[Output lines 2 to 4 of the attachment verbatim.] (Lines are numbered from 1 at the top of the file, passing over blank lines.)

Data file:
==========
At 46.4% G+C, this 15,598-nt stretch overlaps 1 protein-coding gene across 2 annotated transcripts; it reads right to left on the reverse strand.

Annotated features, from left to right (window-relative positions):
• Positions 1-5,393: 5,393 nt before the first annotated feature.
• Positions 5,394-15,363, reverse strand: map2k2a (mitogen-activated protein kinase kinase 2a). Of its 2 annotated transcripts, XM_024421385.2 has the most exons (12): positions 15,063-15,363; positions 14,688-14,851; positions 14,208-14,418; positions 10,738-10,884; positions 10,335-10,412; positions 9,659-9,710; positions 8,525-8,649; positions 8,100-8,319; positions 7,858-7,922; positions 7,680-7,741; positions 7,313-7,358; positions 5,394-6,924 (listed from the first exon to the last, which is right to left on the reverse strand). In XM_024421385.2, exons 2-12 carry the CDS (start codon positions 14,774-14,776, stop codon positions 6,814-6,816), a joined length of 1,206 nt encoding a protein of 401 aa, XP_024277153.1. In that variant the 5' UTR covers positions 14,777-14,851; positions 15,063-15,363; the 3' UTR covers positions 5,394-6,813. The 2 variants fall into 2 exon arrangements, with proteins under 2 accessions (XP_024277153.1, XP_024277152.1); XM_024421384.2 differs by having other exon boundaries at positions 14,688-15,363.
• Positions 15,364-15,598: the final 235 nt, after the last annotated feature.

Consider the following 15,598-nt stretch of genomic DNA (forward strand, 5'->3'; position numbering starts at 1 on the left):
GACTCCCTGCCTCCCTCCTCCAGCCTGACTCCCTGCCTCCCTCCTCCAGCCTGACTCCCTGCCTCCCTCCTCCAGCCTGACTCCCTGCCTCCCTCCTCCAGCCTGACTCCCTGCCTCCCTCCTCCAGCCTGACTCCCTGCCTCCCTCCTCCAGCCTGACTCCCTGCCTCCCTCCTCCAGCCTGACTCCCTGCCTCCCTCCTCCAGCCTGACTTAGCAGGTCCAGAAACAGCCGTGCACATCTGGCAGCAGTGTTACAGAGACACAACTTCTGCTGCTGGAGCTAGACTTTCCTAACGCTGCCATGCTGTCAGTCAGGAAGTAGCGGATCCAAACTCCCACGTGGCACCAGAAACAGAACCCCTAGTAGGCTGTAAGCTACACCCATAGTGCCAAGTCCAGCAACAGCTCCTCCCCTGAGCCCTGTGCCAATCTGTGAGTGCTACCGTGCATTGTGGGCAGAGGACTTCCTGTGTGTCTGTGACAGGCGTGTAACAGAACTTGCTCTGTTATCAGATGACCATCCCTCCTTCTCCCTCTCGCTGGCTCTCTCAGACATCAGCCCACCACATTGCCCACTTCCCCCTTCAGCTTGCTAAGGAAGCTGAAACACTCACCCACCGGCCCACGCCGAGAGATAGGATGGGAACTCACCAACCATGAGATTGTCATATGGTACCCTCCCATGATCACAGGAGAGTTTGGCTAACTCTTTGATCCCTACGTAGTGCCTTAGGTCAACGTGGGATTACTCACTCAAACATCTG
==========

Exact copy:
Annotated features, from left to right (window-relative positions):
• Positions 1-5,393: 5,393 nt before the first annotated feature.
• Positions 5,394-15,363, reverse strand: map2k2a (mitogen-activated protein kinase kinase 2a). Of its 2 annotated transcripts, XM_024421385.2 has the most exons (12): positions 15,063-15,363; positions 14,688-14,851; positions 14,208-14,418; positions 10,738-10,884; positions 10,335-10,412; positions 9,659-9,710; positions 8,525-8,649; positions 8,100-8,319; positions 7,858-7,922; positions 7,680-7,741; positions 7,313-7,358; positions 5,394-6,924 (listed from the first exon to the last, which is right to left on the reverse strand). In XM_024421385.2, exons 2-12 carry the CDS (start codon positions 14,774-14,776, stop codon positions 6,814-6,816), a joined length of 1,206 nt encoding a protein of 401 aa, XP_024277153.1. In that variant the 5' UTR covers positions 14,777-14,851; positions 15,063-15,363; the 3' UTR covers positions 5,394-6,813. The 2 variants fall into 2 exon arrangements, with proteins under 2 accessions (XP_024277153.1, XP_024277152.1); XM_024421384.2 differs by having other exon boundaries at positions 14,688-15,363.